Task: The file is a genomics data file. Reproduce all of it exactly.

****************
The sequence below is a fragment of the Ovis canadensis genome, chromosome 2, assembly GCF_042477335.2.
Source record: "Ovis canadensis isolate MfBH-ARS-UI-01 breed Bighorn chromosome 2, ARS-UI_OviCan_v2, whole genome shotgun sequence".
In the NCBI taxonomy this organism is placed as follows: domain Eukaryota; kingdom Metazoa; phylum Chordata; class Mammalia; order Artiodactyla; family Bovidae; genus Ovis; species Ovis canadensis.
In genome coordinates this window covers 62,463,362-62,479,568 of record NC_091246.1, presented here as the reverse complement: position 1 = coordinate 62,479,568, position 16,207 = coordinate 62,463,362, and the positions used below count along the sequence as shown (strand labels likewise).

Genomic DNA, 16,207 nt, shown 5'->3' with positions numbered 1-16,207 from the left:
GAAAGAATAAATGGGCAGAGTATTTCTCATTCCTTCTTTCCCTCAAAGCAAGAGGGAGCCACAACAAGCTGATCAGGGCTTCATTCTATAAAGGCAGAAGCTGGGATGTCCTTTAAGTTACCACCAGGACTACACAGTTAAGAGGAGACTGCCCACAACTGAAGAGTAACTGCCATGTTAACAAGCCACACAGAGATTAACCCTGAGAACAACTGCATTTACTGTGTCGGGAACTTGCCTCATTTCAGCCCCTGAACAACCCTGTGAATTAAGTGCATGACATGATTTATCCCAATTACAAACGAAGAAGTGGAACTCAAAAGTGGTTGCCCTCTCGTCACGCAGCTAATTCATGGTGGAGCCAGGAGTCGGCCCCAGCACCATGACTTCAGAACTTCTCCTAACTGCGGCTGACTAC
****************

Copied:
The sequence below is a fragment of the Ovis canadensis genome, chromosome 2, assembly GCF_042477335.2.
Source record: "Ovis canadensis isolate MfBH-ARS-UI-01 breed Bighorn chromosome 2, ARS-UI_OviCan_v2, whole genome shotgun sequence".
In the NCBI taxonomy this organism is placed as follows: domain Eukaryota; kingdom Metazoa; phylum Chordata; class Mammalia; order Artiodactyla; family Bovidae; genus Ovis; species Ovis canadensis.
In genome coordinates this window covers 62,463,362-62,479,568 of record NC_091246.1, presented here as the reverse complement: position 1 = coordinate 62,479,568, position 16,207 = coordinate 62,463,362, and the positions used below count along the sequence as shown (strand labels likewise).

Genomic DNA, 16,207 nt, shown 5'->3' with positions numbered 1-16,207 from the left:
GAAAGAATAAATGGGCAGAGTATTTCTCATTCCTTCTTTCCCTCAAAGCAAGAGGGAGCCACAACAAGCTGATCAGGGCTTCATTCTATAAAGGCAGAAGCTGGGATGTCCTTTAAGTTACCACCAGGACTACACAGTTAAGAGGAGACTGCCCACAACTGAAGAGTAACTGCCATGTTAACAAGCCACACAGAGATTAACCCTGAGAACAACTGCATTTACTGTGTCGGGAACTTGCCTCATTTCAGCCCCTGAACAACCCTGTGAATTAAGTGCATGACATGATTTATCCCAATTACAAACGAAGAAGTGGAACTCAAAAGTGGTTGCCCTCTCGTCACGCAGCTAATTCATGGTGGAGCCAGGAGTCGGCCCCAGCACCATGACTTCAGAACTTCTCCTAACTGCGGCTGACTAC